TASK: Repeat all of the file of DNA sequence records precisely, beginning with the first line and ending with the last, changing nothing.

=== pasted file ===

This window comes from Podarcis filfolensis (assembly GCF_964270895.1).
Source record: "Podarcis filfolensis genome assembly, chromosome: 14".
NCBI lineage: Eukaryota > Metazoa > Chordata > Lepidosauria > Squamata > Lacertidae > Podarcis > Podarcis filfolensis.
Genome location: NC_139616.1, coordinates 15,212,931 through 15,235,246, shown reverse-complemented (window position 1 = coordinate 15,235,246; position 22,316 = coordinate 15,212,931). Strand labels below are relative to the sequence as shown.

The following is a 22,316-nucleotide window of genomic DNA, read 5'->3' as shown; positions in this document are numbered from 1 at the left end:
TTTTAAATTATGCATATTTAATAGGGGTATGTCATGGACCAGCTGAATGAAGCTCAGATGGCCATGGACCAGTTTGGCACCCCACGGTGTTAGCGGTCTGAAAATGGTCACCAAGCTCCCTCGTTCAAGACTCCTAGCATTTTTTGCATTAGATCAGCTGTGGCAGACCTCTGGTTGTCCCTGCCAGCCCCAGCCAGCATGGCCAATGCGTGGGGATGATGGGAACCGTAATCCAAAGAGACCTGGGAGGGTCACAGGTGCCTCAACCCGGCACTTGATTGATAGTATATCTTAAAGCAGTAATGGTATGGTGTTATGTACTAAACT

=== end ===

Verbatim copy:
This window comes from Podarcis filfolensis (assembly GCF_964270895.1).
Source record: "Podarcis filfolensis genome assembly, chromosome: 14".
NCBI lineage: Eukaryota > Metazoa > Chordata > Lepidosauria > Squamata > Lacertidae > Podarcis > Podarcis filfolensis.
Genome location: NC_139616.1, coordinates 15,212,931 through 15,235,246, shown reverse-complemented (window position 1 = coordinate 15,235,246; position 22,316 = coordinate 15,212,931). Strand labels below are relative to the sequence as shown.

The following is a 22,316-nucleotide window of genomic DNA, read 5'->3' as shown; positions in this document are numbered from 1 at the left end:
TTTTAAATTATGCATATTTAATAGGGGTATGTCATGGACCAGCTGAATGAAGCTCAGATGGCCATGGACCAGTTTGGCACCCCACGGTGTTAGCGGTCTGAAAATGGTCACCAAGCTCCCTCGTTCAAGACTCCTAGCATTTTTTGCATTAGATCAGCTGTGGCAGACCTCTGGTTGTCCCTGCCAGCCCCAGCCAGCATGGCCAATGCGTGGGGATGATGGGAACCGTAATCCAAAGAGACCTGGGAGGGTCACAGGTGCCTCAACCCGGCACTTGATTGATAGTATATCTTAAAGCAGTAATGGTATGGTGTTATGTACTAAACT